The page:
100 Agencies: Ignite Health

Matt Brown, president
Matt Brown, president

Irvine, CA-headquartered inVentiv shop Ignite Health pretty much doubled in size between 2008 and 2011, with revenue increasing from about $14 million to $28 million. Growth over 2010 was comparatively slow (close to 9%). President Matt Brown says 2011 “felt like we weren't drinking through the firehose,” which provided opportunity to restructure.

“We needed to bolster a strong leadership team that could play at the scale and level we were achieving,” Brown explains. “We weren't a small Irvine shop anymore—we had big business to run.”

Several functions were consolidated and streamlined, and mobile and engagement were both reengineering. Headcount was down from about 165 to 135 (26 positions were eliminated).

After the acquisition of San Diego mobile shop ­Syndicated Methods last June, founder and CEO Michael Smallwood was named VP, technology and mobile. AJ Triano joined this year as VP, mobile engagement.

 

“It was critical to bolster mobile,” Brown says. “Additionally, we needed to bolster how we operate in terms of processes and put some strong discipline around how we get our best digital thinking, scale it and make it scalable for the future. We ensured that [our innovation offering] Ignite Labs is staffed appropriately, and we're putting resources behind that. We're ensuring that we can do what we've always been good at and known for at a scale that fits our size and the type of opportunities we have now.”

Nico Coetzee was hired as SVP engagement to run the new customer engagement group, which Brown says covers everything from search to media to planning and strategy.

“We've pulled digital end to end so it can be embedded in how we think about science, branding, technology and customer engagement,” says chief experience officer Fabio Gratton. “Digital is our native tongue. Everyone we hire and every way we think pulls through digital. We even did away with the idea of ‘digital strategist' because if you're a strategist and you're not doing digital what kind of strategist are you?”

Brian Lefkowitz joined last year as chief creative officer. He promoted Kevin Deegan to executive creative director in Irvine and hired Scott Schindler as creative director in New York. Rob Piscopo joined as VP, finance. Paul Balagot (previously VP, account director) and Ross Fetterolf (previously SVP, digital strategy) were both named SVP, account services.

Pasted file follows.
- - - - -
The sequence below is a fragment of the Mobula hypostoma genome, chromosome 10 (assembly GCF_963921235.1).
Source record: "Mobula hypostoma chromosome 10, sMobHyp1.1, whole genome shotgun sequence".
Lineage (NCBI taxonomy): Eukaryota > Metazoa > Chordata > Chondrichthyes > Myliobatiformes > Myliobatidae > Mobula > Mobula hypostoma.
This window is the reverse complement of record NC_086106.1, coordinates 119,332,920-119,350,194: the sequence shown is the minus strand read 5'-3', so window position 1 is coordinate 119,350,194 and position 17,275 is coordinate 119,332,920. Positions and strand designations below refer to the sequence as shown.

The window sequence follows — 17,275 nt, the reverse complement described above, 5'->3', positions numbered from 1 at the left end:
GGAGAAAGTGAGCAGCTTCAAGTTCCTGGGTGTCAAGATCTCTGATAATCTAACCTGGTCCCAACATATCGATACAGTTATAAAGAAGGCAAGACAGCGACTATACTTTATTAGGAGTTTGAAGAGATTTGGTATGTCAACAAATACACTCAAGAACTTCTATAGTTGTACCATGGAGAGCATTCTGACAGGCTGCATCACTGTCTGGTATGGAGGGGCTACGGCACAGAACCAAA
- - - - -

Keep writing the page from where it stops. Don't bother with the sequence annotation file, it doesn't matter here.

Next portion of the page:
The agency landed more than 15 accounts last year. Among its AOR wins were business from Endo ­Pharmaceuticals (pain franchise); Eli Lilly (digital AOR, Forteo); Roche Molecular Systems (digital AOR); Onyx (an oncology product launch); and Vertex (patient AOR and iAOR for cystic fibrosis treatment Kalydeco).

Project assignments came in from Abbott Laboratories (branding for oncology products Linifanib and monoclonal antibody 806); Allergan (LapBand); DePuy (corporate branding); Genentech (branding and a social intelligence reporting assignment for diabetes product Aleglitazar); and Merck (branding for corporate, vaccine franchise, and Vree, a mobile platform that helps diabetes patients take an active role in controlling their disease).

The agency also brought in digital strategy work for several Upsher Smith CNS products. Joint inVentiv wins included project work on Eisai's chemo-induced nausea and vomiting treatment Aloxi, and branding project work for UCB Global. Lundbeck was lost to consolidation.

“We're focused on our clients, people and culture— if an opportunity doesn't advance one of those three we walk away from it,” Brown says. “That will be the underlying simplicity of how we look at our business going forward.” ­­
You must be a registered member of MMM to post a comment.
close

Next Article in Features

Email Newsletters


What does going "beyond the pill" actually mean? At MM&M's recent inaugural spring conference, audience members heard from real-world companies that are managing the organizational, technological, and promotional challenges inherent in this transition, such as partnering with health neophytes, harnessing technologies that allow deeper engagement with patients, and adopting a new commercial mindset to serve, not sell. Download here.


A wave of more effective anti-cancer drugs has set the oncology world on fire with enthusiasm. While many hail this as a new era, an equally vocal faction questions the money spent for the value gained. This medical and commercial trend report for marketers of anti-cancer modalities touches on many of the latest shifts that have expedited product launches and otherwise impacted promotion and reimbursement of these drugs. Click here.